lorazepam (injection) (cont.)
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What should I discuss with my healthcare provider before using lorazepam injection (Ativan)?
If possible before you receive lorazepam injection, tell your doctor if you are allergic to any drugs, or if you have:
If you have any of these conditions, you may not be able to receive lorazepam injection, or you may need a dose adjustment or special tests during treatment.
FDA pregnancy category D. Lorazepam can cause birth defects in an unborn baby, and generally should not be used during pregnancy. However, status epilepticus is a life-threatening condition and the benefit of receiving lorazepam to treat it may outweigh any risk to the unborn baby.
In an emergency situation, it may not be possible before you are treated with lorazepam to tell your caregivers if you are pregnant or breast feeding. Make sure any doctor caring for your pregnancy or your baby knows you have received this medication.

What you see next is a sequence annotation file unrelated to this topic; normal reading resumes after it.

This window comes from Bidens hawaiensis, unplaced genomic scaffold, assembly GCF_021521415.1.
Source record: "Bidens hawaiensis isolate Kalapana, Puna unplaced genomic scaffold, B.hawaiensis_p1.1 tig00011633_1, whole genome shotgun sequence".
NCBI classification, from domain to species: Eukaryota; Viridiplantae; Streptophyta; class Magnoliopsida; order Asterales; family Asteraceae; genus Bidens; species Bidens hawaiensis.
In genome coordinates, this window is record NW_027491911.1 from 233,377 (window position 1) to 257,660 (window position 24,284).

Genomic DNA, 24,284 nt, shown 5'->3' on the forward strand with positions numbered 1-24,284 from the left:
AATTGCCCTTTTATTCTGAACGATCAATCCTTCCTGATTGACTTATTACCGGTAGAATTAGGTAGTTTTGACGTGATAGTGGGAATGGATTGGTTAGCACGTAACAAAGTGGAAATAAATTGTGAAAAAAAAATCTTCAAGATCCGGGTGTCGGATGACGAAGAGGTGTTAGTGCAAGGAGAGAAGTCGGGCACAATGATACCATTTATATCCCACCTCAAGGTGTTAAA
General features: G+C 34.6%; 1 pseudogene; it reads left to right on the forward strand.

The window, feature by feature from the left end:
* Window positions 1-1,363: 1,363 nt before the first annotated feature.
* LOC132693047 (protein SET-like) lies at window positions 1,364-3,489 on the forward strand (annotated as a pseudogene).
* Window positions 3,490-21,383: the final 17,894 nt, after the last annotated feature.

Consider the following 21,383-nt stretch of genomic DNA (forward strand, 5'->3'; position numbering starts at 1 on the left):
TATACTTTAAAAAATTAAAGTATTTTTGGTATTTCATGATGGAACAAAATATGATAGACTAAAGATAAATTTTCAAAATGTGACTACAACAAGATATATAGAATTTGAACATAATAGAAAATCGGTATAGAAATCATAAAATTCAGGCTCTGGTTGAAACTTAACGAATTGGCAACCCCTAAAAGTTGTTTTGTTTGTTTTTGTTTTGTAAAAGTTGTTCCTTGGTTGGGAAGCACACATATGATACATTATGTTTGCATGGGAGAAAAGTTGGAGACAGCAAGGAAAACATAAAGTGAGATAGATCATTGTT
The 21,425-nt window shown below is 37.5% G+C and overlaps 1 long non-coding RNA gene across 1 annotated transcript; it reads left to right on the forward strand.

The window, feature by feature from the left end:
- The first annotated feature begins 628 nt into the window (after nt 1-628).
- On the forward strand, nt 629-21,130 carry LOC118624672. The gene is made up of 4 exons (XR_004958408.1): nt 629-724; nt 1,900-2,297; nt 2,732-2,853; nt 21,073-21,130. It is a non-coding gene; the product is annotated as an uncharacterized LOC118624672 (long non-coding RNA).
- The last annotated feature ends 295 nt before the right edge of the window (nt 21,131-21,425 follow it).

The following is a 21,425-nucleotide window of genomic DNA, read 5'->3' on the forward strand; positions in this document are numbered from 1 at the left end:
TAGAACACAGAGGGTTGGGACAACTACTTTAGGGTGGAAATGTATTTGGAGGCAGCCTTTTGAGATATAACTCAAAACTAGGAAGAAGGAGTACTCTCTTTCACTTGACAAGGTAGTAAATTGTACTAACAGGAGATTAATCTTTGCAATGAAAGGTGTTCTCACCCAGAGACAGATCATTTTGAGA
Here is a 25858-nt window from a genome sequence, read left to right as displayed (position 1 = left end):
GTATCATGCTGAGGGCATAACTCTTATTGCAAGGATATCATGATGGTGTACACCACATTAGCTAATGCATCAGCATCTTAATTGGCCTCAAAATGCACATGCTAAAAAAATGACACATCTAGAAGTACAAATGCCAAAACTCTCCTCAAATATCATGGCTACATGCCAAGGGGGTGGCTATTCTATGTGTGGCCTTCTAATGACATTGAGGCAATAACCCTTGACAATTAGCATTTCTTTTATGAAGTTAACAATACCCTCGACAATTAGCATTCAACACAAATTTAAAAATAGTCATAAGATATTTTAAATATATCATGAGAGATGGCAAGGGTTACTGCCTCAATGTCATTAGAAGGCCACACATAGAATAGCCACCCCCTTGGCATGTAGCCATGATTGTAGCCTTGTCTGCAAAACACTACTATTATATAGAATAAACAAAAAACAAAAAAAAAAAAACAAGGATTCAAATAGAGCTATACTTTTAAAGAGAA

It is not known whether lorazepam injection passes into breast milk or if it could harm a nursing baby. Tell your doctor if you are breast-feeding a baby.
How is lorazepam injection given (Ativan)?
Lorazepam is injected into a vein through an IV. You will receive this injection in an emergency or surgical setting.
After treatment with lorazepam injection, you will be watched to make sure the medication is working and does not cause harmful side effects.
Your breathing, blood pressure, oxygen levels, and other vital signs will be watched closely while you in surgery.
Lorazepam can make you very drowsy, dizzy, or light-headed. These effects may last longer in older adults. Use caution to avoid falling or accidental injury after you have received lorazepam injection. You may need help getting out of bed for at least the first 8 hours.
Report Problems to the Food and Drug Administration
You are encouraged to report negative side effects of prescription drugs to the FDA. Visit the FDA MedWatch website or call 1-800-FDA-1088.
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